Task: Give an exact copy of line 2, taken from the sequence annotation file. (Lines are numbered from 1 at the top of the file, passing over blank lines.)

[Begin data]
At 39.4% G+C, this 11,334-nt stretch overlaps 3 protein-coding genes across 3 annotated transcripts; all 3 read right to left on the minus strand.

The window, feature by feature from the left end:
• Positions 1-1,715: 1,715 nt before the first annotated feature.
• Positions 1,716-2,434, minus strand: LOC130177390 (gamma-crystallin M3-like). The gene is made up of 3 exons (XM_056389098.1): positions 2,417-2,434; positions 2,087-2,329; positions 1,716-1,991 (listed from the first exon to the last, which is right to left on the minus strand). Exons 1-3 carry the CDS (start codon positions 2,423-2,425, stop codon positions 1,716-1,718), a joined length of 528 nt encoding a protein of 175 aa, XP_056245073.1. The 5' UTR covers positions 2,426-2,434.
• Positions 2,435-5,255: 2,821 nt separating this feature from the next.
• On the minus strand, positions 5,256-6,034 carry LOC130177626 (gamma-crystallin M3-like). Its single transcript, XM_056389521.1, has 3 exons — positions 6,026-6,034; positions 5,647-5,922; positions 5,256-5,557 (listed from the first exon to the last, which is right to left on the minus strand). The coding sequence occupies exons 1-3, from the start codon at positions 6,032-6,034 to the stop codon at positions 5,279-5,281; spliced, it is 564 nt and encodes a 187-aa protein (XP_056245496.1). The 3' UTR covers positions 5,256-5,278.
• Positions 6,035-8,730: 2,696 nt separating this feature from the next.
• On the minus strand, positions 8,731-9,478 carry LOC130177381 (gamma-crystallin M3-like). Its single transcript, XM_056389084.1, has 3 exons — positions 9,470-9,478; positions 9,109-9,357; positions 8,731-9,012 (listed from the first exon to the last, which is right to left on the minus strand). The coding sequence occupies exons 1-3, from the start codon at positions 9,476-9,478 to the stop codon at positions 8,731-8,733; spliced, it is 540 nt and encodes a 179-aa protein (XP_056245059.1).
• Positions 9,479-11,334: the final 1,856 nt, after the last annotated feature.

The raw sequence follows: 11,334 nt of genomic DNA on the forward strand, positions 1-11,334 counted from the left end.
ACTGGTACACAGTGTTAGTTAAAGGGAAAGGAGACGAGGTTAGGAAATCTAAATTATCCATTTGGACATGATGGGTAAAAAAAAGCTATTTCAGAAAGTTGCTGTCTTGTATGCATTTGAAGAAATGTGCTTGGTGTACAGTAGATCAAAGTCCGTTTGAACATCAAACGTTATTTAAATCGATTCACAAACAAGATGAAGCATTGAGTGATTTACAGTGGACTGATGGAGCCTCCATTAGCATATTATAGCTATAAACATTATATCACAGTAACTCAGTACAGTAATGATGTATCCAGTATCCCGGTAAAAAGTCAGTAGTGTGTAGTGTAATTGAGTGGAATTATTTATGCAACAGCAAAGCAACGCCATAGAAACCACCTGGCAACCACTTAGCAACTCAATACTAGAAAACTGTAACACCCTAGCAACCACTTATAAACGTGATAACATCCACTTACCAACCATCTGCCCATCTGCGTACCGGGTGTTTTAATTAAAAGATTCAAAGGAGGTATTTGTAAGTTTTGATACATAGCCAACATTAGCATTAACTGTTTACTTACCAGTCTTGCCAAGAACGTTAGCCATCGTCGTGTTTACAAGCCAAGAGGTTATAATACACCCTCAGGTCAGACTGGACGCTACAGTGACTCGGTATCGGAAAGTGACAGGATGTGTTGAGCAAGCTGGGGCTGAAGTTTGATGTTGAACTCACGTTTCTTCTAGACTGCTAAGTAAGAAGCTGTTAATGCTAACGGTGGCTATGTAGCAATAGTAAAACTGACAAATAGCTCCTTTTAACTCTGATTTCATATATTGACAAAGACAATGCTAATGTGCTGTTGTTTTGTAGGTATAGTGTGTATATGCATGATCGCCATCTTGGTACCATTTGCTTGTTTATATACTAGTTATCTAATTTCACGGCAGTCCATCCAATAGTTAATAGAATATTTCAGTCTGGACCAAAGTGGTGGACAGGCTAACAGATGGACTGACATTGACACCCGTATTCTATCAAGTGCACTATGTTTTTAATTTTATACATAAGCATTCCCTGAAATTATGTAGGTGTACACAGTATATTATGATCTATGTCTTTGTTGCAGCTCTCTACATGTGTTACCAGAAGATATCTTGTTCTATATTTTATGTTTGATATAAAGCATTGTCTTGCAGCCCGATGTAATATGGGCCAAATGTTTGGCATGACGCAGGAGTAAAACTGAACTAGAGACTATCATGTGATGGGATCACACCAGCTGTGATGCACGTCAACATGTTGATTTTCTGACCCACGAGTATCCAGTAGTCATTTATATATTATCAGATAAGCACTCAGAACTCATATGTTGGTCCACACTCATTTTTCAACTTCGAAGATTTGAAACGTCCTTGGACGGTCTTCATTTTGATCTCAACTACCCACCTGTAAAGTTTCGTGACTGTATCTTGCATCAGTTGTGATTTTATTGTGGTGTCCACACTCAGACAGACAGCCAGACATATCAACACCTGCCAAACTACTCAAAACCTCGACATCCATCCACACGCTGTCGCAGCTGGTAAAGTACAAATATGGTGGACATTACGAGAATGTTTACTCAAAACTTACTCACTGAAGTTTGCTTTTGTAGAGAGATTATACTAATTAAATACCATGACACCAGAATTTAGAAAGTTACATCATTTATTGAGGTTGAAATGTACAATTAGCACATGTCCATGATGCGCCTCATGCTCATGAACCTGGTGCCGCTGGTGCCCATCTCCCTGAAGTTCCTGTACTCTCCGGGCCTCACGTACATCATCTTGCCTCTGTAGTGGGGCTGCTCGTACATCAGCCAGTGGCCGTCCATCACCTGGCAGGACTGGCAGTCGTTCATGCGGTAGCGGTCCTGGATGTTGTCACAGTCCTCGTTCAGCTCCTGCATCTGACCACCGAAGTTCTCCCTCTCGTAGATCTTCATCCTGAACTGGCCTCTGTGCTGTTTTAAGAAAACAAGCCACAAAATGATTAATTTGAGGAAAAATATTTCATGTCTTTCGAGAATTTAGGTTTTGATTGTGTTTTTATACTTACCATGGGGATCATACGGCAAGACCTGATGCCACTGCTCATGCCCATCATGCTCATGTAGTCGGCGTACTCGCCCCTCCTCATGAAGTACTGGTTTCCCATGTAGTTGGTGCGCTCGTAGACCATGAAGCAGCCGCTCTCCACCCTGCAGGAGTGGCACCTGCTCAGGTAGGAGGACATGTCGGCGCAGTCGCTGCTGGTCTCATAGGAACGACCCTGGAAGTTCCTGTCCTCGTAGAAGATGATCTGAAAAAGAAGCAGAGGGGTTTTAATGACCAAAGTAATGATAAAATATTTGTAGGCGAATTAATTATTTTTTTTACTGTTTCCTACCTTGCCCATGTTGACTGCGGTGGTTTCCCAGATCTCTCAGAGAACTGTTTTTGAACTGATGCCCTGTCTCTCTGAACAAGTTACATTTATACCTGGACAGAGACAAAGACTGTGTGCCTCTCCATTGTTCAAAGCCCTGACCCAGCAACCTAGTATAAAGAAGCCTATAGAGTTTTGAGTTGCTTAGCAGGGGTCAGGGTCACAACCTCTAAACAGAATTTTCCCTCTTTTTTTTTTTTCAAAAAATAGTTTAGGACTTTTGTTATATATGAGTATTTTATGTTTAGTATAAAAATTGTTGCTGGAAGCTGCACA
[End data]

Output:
The window, feature by feature from the left end: